What is Social Security’s list of acceptable conditions or ailments?
Not all ailments or disorders are contained in this list, often referred to as the “blue book” list. Being approved under one of these listings generally means that the condition was very well documented in the medical records.
An example of one of a blue book listing can be seen here, in a spine disorder:
“1.04 Disorders of the spine (e.g., herniated nucleus pulposus, spinal arachnoiditis, spinal stenosis, osteoarthritis, degenerative disc disease, facet arthritis, vertebral fracture), resulting in compromise of a nerve root (including the cauda equina) or the spinal cord. With:
- Evidence of nerve root compression characterized by neuro-anatomic distribution of pain, limitation of motion of the spine, motor loss (atrophy with associated muscle weakness or muscle weakness) accompanied by sensory or reflex loss and, if there is involvement of the lower back, positive straight-leg raising test (sitting and supine);
- Spinal arachnoiditis, confirmed by an operative note or pathology report of tissue biopsy, or by appropriate medically acceptable imaging, manifested by severe burning or painful dysesthesia, resulting in the need for changes in position or posture more than once every 2 hours;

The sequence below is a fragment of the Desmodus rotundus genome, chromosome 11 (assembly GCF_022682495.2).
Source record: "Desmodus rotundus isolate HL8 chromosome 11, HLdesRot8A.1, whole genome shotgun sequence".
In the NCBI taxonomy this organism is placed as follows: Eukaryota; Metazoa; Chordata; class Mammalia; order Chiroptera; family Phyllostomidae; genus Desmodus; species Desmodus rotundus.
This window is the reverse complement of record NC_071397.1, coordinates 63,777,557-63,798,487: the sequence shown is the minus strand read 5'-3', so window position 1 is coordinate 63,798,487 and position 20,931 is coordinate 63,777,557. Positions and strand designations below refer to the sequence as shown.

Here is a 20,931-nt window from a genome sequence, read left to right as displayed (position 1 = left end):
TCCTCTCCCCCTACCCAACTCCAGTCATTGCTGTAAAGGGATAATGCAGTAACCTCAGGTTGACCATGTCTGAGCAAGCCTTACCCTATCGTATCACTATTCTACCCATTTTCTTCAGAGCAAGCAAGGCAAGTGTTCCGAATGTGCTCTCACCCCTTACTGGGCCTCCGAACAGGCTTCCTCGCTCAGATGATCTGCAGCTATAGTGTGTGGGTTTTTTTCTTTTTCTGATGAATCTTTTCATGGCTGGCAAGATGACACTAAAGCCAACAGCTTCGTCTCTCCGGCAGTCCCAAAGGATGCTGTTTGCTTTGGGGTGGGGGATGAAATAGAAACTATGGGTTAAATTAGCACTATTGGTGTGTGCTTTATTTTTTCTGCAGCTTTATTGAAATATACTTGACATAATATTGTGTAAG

- Lumbar spinal stenosis resulting in pseudoclaudication, established by findings on appropriate medically acceptable imaging, manifested by chronic nonradicular pain and weakness, and resulting in inability to ambulate effectively, as defined in 1.00B2b.”
One will quickly notice how specific this diagnosis is, and that it indicates not just a physical condition but also that the condition restricts the person from certain functions such as sitting or walking comfortably. This high degree of specificity is very common in all of the blue book listings. Because of this, approval for one of these listings is very difficult.